Two days after Barclays failed to reach a deal that would have salvaged Lehman Brothers, the British bank announced Tuesday it will acquire Lehman Brothers' North American investment-banking and capital-markets businesses for $250 million in cash — far less than Lehman had hoped for.

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Two days after Barclays failed to reach a deal that would have salvaged Lehman Brothers, the British bank announced Tuesday it will acquire Lehman Brothers’ North American investment-banking and capital-markets businesses for $250 million in cash — far less than Lehman had hoped for.

Barclays will also purchase Lehman’s New York headquarters and its two data centers in New Jersey for $1.5 billion.

The accord, announced to Lehman employees Tuesday afternoon, could save 8,000 to 10,000 Lehman jobs and allow Robert Diamond Jr., the president of Barclays, to attain his longtime goal of expanding his bank’s reach in the United States.

“If you want to transform yourself from a minor player into a major firm, this is the time to do it,” said Roger Nightingale, a global strategist at Pointon York in London. “It’s so difficult to do that in an ordinary period.”

The deal must still be approved by a judge overseeing Lehman’s bankruptcy proceedings.

Lehman, staggered by losses on its commercial and residential real-estate assets, filed for bankruptcy protection of its holding company Monday.

Barclays is taking on Lehman’s large fixed-income trading operations, while avoiding a purchase of the large portfolio of toxic real-estate assets that ultimately forced Lehman into bankruptcy, people involved in the process said.

Lehman is still trying to sell the bulk of its investment-management division by Thursday or Friday.

Bain Capital and Hellman & Friedman, both private equity groups, are seen as the most likely buyers.

Lehman had hoped to get as much as $5 billion for its investment-management business, though it may not even receive that amount after the bankruptcy filing.

The steep discount on Lehman’s remaining assets stands in stark contrast to the $50 billion secured by Merrill Lynch when it sold itself to Bank of America on Sunday.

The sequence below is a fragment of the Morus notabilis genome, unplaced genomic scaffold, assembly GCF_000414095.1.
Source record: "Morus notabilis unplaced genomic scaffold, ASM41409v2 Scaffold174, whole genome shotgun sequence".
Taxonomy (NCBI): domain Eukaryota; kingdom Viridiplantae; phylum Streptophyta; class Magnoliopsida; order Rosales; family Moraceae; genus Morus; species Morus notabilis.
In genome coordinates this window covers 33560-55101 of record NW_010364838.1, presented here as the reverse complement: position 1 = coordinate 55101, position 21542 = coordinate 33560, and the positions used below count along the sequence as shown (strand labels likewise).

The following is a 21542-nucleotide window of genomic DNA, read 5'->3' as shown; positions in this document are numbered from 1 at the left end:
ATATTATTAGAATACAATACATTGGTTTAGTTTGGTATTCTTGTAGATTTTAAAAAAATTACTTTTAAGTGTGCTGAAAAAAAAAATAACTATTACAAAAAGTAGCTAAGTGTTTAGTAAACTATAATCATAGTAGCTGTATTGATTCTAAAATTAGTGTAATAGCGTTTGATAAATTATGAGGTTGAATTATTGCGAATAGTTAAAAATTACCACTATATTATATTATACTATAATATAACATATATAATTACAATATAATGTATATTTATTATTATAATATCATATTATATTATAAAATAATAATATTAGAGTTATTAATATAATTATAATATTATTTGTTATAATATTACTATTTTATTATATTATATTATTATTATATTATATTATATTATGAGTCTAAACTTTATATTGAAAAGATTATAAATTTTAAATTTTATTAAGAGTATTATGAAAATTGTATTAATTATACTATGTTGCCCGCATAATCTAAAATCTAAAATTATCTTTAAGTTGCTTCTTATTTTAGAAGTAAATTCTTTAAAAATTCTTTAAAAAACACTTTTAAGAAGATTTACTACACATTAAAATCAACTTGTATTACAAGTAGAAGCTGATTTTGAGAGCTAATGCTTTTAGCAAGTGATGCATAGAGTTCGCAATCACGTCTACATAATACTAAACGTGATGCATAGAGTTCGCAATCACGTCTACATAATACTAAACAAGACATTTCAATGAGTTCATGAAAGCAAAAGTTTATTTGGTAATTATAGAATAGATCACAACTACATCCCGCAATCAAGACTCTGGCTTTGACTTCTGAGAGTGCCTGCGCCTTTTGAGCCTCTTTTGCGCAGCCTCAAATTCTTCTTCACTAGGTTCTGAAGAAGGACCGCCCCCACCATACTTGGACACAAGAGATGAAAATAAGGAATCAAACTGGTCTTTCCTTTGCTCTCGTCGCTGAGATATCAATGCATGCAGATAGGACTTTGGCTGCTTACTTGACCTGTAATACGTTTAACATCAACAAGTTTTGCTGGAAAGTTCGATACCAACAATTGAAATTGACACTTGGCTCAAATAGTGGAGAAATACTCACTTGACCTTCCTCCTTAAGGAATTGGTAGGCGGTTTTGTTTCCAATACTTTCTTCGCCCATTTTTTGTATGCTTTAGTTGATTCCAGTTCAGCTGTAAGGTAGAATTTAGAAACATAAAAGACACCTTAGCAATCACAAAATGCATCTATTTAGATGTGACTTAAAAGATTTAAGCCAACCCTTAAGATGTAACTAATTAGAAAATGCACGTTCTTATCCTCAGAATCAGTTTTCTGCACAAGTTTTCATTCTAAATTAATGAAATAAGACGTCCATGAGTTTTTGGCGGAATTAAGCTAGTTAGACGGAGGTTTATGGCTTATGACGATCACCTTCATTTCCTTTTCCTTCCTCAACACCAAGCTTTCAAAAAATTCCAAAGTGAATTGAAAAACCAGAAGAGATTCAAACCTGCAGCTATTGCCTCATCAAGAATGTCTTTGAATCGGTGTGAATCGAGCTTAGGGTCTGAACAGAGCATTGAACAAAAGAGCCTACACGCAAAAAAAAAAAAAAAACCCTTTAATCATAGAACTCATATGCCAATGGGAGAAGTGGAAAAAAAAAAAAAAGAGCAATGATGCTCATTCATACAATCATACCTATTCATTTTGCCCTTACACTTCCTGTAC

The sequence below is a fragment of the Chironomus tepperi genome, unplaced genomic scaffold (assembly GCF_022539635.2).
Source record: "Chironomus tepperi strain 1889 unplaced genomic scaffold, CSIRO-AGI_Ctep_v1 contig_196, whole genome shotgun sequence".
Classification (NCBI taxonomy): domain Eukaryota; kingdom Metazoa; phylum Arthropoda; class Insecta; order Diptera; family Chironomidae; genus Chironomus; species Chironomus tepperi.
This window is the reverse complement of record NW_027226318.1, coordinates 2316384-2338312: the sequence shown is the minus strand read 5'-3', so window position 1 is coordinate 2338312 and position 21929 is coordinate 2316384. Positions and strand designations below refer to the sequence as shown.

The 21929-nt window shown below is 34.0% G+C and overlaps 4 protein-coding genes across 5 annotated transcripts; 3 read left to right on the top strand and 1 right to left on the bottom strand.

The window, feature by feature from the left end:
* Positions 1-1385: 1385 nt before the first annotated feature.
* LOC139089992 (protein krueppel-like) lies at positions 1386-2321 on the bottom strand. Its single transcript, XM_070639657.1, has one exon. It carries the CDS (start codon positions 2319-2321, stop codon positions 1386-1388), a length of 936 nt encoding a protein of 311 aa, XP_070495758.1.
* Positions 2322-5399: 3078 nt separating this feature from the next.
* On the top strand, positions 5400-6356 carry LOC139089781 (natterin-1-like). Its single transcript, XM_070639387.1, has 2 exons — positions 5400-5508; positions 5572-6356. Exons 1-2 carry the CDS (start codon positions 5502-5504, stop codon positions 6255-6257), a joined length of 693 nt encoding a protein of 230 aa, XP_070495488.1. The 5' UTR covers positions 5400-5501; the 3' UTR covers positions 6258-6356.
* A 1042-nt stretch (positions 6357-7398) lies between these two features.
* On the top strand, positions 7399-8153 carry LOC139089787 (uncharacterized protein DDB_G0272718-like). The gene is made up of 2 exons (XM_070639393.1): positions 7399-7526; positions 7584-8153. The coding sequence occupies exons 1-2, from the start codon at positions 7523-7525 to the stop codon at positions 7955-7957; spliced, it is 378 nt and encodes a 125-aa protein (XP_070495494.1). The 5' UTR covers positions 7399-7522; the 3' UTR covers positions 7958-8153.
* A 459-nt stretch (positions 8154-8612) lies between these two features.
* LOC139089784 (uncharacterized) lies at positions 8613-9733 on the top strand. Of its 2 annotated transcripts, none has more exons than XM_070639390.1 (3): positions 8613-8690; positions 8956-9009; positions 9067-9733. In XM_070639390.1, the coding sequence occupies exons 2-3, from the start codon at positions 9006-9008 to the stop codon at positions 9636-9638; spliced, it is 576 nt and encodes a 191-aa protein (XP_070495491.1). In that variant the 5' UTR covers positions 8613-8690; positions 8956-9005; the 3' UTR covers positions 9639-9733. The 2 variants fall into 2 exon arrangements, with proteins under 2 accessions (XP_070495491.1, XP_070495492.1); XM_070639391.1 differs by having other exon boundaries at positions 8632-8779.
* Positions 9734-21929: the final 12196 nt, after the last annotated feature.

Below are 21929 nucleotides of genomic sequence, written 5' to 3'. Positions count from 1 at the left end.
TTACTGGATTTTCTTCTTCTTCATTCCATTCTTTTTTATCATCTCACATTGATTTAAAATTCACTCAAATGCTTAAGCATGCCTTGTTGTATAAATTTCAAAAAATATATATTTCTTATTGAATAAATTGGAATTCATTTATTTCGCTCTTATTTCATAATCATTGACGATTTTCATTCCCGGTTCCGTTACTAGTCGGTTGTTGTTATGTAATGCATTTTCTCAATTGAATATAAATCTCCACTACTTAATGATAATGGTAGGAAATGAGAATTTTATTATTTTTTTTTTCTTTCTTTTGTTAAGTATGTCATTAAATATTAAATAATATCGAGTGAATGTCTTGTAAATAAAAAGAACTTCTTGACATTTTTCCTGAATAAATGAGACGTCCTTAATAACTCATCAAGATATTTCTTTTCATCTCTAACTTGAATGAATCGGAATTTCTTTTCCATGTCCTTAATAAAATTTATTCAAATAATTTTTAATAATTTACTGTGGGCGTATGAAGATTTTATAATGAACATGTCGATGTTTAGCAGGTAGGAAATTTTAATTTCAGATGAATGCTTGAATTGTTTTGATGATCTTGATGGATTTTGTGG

Diamond, an ex-Morgan Stanley banker, said repeatedly he saw an opportunity for Barclays in the credit-market turmoil and planned to grab market share from larger rivals.

Lehman is selling businesses, including its asset-management and brokerage arms, after the biggest Chapter 11 bankruptcy filing ever.

Diamond canceled a strategy briefing with analysts in New York on Tuesday and another in London on Monday to focus on the discussions with Lehman.

According to people with knowledge of the latest discussions, Lehman executives contacted Barclays executives late Monday and asked whether they would be interested.

Barclays executives are said to have jumped at the opportunity to buy Lehman’s investment-banking and trading platform, one they believe could bolster the fortunes of their American investment bank.

At Lehman’s Times Square headquarters Tuesday, Diamond and Lehman President Bart McDade went onto the trading floors to announce the tentative deal, according to a person present.

At around 2:30 p.m., McDade and Diamond made their way to a far corner trading desk on the fourth floor of Lehman’s offices to talk with employees there, according to the person who was present.

“I just want you guys to know this is going to be official,” Diamond said, in his cool, understated style, before he was interrupted. “You’re fired!” an employee barked, drawing laughter.

Diamond discussed the benefits of combining Barclays’ leading position in Europe with Lehman’s strength in the United States. Then he showered praise on McDade, making no mention of Lehman CEO Richard Fuld.

“I’ve been living with Bart for four days, and Bart is a great leader,” Diamond said. “Bart’s been fighting for you every step of the way.”

“God Save the Queen”

A few minutes later “God Save the Queen” blared over the loudspeaker.

Senior managers also met with traders, on their floors to discuss the new regime. They were told they would be paid 75 percent in cash and 25 percent in stock, eliciting a cheer.

Lehman employees were previously compensated with big chunks of now almost worthless stock.

It was not immediately clear whether any of the proceeds from the sales would flow to Lehman shareholders rather than creditors in the bankruptcy proceeding. In its filing, Lehman listed liabilities of $613 billion and assets of $639 billion.

Information from The Associated Press was used in this report.